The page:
Many women don't look at measurements and just select a size when purchasing items, but I'm sure many of you returned clothing/lingerie because the fit was not quite right.
Most women can fluctuate between sizes and it isn't always because you have put on weight, sizes can vary widely depending on the brand you're purchasing from.
Ever purchased the most stunning pair of jeans in your size from one shop that fit incredibly well, to then pick up the same size in a different store that are just too tight?
This is why understanding our measurements is vital to getting that perfect fit every time!
Taking your measurements
- It's important to use a soft tape measure, nothing too rigid, a nice flexible tape measure will give you an accurate reading.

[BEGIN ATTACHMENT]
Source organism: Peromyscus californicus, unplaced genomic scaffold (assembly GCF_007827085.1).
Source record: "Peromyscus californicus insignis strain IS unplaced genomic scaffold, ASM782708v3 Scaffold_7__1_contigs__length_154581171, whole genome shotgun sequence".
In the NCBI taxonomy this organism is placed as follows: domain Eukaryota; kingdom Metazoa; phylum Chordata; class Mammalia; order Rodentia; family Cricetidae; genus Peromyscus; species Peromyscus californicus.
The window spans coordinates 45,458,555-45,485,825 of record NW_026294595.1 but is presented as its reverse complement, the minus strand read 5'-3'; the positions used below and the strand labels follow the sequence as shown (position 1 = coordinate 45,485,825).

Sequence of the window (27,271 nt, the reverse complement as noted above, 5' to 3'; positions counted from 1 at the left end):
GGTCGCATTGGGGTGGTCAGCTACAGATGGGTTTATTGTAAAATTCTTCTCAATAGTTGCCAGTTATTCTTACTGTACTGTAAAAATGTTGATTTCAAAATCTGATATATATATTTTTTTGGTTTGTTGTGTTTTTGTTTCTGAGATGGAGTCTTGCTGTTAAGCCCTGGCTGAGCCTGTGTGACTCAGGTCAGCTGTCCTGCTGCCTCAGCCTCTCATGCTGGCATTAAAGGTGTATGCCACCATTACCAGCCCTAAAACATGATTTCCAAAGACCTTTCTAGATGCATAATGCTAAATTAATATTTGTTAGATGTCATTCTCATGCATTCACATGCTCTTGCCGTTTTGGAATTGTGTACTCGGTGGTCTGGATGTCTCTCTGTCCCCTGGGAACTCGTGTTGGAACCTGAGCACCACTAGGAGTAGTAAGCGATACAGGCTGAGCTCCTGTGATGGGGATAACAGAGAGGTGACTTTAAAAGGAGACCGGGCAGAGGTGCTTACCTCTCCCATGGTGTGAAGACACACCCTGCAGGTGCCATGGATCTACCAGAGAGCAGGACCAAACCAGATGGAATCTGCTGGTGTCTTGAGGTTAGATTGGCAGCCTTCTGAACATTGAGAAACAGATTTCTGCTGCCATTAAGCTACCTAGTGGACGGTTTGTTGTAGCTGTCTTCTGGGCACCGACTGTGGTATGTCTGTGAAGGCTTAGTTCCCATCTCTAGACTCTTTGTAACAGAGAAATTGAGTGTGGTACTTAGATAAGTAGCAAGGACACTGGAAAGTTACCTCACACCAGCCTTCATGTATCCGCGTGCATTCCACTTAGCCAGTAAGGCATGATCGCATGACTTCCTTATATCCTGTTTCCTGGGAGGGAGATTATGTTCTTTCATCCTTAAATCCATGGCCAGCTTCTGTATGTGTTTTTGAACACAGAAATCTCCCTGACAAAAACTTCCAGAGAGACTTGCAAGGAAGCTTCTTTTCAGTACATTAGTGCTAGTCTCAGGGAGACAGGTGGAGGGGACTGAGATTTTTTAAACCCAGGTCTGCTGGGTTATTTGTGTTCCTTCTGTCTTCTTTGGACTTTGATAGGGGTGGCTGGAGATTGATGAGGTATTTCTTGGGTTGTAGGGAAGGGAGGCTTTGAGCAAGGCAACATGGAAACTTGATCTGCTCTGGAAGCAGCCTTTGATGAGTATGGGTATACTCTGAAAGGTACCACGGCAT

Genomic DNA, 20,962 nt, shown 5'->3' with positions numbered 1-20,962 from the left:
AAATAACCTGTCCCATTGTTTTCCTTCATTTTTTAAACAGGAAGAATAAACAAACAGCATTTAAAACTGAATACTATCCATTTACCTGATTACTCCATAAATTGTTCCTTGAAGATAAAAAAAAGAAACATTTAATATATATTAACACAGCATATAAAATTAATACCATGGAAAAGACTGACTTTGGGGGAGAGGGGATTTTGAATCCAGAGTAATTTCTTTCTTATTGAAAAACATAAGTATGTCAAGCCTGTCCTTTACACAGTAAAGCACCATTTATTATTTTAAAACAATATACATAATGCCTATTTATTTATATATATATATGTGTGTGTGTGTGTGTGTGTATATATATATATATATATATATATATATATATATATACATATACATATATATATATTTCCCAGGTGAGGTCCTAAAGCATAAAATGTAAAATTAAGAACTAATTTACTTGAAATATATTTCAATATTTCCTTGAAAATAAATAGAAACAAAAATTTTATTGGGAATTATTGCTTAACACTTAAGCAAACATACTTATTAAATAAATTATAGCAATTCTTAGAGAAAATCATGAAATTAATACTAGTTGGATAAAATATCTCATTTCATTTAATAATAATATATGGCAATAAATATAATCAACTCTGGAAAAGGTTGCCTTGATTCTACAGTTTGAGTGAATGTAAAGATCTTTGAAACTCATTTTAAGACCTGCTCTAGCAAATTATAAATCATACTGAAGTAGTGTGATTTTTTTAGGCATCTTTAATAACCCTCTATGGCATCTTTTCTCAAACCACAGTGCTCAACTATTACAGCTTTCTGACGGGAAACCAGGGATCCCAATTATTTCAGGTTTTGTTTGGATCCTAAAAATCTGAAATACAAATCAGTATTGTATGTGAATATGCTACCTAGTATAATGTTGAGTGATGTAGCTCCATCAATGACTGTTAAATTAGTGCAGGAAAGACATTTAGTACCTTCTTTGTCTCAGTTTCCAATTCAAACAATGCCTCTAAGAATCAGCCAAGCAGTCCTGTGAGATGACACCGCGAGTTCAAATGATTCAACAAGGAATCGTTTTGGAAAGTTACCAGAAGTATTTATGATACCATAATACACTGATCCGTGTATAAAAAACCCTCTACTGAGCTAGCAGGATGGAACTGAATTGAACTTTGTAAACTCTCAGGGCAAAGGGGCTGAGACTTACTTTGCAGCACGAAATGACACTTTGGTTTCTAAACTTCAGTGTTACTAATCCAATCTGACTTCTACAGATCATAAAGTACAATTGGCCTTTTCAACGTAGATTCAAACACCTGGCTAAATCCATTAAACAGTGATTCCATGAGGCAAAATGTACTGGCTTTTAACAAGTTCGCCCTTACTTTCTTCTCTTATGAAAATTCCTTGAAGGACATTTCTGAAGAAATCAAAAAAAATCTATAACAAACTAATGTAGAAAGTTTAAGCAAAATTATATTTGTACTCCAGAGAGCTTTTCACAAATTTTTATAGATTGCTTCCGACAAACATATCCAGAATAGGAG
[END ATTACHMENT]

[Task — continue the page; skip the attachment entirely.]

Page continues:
- Paper and pencil to take down your measurements.
- Take your measurements in your underwear as this will ensure the most precise measurements. If you don't feel comfortable in your lingerie make sure you're wearing tight fitting clothing, e.g. a pair of leggings and tight fitting top.
- Take your measurements in front of the mirror if possible, this will help ensure the tape measure is in the correct place and straight.
- Take your measurements in a seated position.
Have you ever purchased a top that fits perfectly until you're seated? We all have areas that bunch together when we sit down so by taking a seated measurement we can actually find clothes that will not only look good when we are standing but also when seated.
How to measure your waist